original Abbey is said by tradition to have been founded
by King David I in 1128. When hunting in this district, a
stag is said to have charged him causing him to fall from
his horse. With arms outstretched in defence, it is said
he opened his eyes to find the beast gone and in his hand
a fragment of the True Cross.
The new monastery, a tribute of gratitude, was served by Augustinian Canons from
Merton Abbey near London; the small church based at Merton would provide the
model for what would be built at Holyrood.
This in turn was replaced by a far more imposing building, commissioned in 1190.
A rival to many a cathedral for scale and grandeur, it was for over 450 years
site to a variety of major royal events.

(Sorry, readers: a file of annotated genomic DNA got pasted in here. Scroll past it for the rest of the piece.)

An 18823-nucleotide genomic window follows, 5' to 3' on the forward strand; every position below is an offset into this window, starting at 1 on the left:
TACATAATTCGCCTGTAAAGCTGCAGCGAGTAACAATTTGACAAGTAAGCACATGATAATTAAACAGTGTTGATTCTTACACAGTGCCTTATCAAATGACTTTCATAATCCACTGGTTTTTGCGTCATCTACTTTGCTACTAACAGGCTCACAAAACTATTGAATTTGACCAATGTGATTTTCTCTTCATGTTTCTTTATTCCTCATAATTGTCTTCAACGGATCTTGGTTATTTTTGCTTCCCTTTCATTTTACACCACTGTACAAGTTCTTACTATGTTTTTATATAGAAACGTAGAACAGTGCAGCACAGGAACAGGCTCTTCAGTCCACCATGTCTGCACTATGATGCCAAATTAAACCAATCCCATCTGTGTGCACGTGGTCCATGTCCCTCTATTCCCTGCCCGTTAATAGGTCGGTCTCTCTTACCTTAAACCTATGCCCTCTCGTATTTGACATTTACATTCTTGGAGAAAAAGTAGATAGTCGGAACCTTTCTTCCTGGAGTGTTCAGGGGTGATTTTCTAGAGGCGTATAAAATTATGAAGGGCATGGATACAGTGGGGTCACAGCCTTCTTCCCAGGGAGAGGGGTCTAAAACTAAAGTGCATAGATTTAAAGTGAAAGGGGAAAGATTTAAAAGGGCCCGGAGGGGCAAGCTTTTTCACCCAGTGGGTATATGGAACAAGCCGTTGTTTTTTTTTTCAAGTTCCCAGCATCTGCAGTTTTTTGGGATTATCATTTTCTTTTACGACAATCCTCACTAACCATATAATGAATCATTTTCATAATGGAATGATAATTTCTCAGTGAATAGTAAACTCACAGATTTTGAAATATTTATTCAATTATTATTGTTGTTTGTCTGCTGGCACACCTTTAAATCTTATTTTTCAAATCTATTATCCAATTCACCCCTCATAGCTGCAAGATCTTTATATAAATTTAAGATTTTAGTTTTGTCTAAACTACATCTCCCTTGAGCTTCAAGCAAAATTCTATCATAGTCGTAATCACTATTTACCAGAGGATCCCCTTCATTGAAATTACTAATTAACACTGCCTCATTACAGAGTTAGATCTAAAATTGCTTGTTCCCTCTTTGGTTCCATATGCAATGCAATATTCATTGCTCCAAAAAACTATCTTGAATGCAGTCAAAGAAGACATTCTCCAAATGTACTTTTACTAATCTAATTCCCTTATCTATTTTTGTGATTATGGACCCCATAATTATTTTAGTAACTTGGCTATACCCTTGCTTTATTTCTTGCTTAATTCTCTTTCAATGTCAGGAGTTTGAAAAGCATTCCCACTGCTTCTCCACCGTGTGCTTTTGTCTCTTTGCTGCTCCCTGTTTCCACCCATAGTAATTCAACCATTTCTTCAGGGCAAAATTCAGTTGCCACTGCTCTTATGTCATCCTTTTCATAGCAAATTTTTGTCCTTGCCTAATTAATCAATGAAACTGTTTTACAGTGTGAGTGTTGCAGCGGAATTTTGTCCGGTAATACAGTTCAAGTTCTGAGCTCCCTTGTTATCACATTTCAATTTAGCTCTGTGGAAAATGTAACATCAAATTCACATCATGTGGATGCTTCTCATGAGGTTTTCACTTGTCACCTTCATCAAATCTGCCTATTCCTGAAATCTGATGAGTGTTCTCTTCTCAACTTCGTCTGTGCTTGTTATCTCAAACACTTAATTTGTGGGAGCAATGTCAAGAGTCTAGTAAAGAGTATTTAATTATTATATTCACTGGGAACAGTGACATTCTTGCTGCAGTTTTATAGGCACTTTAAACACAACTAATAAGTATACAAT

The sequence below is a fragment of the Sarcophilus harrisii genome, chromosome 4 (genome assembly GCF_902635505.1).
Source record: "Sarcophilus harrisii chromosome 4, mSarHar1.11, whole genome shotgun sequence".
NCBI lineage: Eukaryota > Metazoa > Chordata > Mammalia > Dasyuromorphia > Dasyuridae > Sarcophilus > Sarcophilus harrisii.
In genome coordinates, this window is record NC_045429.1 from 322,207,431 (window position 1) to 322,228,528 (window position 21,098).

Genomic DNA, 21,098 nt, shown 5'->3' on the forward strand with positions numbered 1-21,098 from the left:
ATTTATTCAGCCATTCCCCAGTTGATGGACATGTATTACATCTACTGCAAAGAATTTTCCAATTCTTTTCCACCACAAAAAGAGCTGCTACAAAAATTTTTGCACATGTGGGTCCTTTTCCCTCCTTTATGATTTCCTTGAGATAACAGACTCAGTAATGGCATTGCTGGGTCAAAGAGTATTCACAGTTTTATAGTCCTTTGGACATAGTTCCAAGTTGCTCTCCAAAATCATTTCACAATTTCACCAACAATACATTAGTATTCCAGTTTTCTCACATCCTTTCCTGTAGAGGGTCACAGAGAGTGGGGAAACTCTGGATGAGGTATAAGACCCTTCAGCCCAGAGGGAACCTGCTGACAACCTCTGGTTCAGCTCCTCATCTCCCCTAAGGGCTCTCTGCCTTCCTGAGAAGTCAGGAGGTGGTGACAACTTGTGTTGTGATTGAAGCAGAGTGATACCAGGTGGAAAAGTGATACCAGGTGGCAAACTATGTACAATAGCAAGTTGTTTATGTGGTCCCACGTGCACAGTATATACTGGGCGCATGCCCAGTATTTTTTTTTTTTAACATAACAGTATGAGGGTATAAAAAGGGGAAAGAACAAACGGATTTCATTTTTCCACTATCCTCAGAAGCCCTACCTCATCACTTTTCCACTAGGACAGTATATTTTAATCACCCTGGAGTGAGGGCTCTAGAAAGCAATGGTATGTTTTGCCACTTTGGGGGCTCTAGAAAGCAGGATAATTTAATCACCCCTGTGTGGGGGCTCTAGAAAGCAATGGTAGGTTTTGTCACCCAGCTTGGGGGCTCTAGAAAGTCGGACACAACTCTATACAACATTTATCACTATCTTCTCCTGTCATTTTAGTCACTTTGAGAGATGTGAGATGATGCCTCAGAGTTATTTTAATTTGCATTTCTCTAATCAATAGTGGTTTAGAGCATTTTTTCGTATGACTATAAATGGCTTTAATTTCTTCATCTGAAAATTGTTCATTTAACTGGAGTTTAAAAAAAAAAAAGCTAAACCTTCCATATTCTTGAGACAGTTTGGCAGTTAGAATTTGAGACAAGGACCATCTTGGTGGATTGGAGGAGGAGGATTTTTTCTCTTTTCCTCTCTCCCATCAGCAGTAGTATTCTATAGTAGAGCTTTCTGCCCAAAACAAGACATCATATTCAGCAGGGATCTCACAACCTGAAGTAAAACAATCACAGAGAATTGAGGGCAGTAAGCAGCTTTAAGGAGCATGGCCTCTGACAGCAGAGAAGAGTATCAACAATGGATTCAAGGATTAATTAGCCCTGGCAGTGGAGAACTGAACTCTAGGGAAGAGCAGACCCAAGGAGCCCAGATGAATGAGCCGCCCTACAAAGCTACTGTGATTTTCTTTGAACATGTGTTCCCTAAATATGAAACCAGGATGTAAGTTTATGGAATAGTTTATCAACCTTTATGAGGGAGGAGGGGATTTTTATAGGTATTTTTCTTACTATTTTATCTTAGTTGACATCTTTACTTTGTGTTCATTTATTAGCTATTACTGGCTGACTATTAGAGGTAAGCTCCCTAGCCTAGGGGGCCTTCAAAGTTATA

Following the Reformation, the abbey was suppressed and its monastic buildings
deserted. All but the nave was spared when the church came to be destroyed, since
this served as the parish church of the Canongate Burgh.
The last significant historical event to take place here was the Scottish coronation
of Charles I in 1633. In 1768 the roof of the building collapsed bringing down
much of the structure with it.
Access to the Abbey is available via entrance to Palace
of Holyrood House.